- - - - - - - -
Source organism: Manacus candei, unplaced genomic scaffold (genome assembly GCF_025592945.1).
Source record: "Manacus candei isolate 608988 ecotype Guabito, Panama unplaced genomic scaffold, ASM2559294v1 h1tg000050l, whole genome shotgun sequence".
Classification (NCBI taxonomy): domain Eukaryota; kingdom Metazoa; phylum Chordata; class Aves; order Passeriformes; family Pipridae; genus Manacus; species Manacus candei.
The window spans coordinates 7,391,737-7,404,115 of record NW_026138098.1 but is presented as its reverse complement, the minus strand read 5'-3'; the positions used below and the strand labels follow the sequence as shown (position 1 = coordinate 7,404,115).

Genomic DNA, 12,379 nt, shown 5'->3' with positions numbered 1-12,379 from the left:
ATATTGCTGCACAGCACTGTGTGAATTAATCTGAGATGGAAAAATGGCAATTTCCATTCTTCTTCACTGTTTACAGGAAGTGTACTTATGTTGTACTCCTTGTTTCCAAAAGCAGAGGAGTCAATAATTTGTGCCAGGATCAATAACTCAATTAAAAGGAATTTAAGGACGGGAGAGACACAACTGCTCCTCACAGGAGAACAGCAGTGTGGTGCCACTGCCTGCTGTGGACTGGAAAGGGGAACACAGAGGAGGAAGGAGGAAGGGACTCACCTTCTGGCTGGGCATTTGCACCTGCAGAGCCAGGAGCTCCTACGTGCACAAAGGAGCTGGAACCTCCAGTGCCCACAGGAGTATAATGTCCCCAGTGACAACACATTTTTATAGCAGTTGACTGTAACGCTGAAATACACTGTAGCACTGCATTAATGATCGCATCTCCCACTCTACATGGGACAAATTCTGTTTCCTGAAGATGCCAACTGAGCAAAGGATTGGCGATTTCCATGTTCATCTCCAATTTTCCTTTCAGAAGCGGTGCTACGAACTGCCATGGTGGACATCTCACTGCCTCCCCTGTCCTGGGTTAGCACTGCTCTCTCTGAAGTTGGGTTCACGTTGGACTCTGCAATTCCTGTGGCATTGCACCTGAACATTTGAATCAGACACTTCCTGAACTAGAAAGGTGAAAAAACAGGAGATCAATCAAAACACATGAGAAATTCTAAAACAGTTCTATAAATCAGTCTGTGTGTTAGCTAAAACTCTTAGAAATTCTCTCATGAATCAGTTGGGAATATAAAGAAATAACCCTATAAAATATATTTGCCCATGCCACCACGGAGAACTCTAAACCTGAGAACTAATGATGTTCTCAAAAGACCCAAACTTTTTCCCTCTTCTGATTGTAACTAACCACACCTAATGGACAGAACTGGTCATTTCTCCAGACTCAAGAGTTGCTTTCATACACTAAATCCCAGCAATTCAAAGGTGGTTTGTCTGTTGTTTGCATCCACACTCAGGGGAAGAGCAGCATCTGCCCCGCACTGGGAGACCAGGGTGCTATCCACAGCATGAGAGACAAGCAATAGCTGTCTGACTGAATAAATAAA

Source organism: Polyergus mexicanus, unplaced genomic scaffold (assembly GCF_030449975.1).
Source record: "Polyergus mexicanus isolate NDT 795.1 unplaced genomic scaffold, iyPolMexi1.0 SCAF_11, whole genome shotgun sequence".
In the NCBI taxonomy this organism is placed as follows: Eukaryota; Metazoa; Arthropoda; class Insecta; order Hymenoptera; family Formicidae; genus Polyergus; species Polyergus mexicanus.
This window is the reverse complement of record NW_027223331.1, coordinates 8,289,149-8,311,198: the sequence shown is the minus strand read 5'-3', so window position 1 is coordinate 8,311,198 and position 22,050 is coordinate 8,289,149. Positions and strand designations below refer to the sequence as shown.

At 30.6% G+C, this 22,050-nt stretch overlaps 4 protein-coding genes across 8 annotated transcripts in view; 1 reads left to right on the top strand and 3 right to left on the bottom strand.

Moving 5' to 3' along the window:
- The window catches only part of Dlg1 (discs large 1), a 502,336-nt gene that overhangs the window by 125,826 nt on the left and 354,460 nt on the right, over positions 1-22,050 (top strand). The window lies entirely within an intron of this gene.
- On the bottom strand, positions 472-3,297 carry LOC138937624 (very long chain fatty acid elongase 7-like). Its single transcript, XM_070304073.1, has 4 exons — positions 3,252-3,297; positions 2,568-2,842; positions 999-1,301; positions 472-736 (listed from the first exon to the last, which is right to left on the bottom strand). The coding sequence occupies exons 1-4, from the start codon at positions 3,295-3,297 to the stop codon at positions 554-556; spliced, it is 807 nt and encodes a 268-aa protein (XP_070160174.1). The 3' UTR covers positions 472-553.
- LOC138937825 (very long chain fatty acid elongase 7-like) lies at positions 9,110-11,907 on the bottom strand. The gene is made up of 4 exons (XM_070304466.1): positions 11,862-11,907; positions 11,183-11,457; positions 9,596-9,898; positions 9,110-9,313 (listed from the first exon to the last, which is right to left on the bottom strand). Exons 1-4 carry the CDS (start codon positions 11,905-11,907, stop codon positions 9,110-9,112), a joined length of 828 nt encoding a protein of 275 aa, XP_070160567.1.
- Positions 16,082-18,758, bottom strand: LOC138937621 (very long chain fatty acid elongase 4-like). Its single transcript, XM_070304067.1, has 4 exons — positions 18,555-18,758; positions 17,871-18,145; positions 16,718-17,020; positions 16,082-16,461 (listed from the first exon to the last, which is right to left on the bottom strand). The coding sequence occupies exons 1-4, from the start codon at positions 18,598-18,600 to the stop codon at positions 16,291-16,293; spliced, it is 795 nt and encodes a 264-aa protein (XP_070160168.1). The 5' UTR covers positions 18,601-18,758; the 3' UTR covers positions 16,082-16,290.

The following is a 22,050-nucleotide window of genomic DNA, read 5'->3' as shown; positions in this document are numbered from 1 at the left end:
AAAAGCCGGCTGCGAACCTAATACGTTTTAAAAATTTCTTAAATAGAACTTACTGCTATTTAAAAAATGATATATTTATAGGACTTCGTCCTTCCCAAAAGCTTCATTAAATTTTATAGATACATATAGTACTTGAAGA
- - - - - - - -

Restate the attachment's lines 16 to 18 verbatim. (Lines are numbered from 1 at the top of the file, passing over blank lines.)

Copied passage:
- Positions 16,082-18,758, bottom strand: LOC138937621 (very long chain fatty acid elongase 4-like). Its single transcript, XM_070304067.1, has 4 exons — positions 18,555-18,758; positions 17,871-18,145; positions 16,718-17,020; positions 16,082-16,461 (listed from the first exon to the last, which is right to left on the bottom strand). The coding sequence occupies exons 1-4, from the start codon at positions 18,598-18,600 to the stop codon at positions 16,291-16,293; spliced, it is 795 nt and encodes a 264-aa protein (XP_070160168.1). The 5' UTR covers positions 18,601-18,758; the 3' UTR covers positions 16,082-16,290.

The following is a 22,050-nucleotide window of genomic DNA, read 5'->3' as shown; positions in this document are numbered from 1 at the left end:
AAAAGCCGGCTGCGAACCTAATACGTTTTAAAAATTTCTTAAATAGAACTTACTGCTATTTAAAAAATGATATATTTATAGGACTTCGTCCTTCCCAAAAGCTTCATTAAATTTTATAGATACATATAGTACTTGAAGA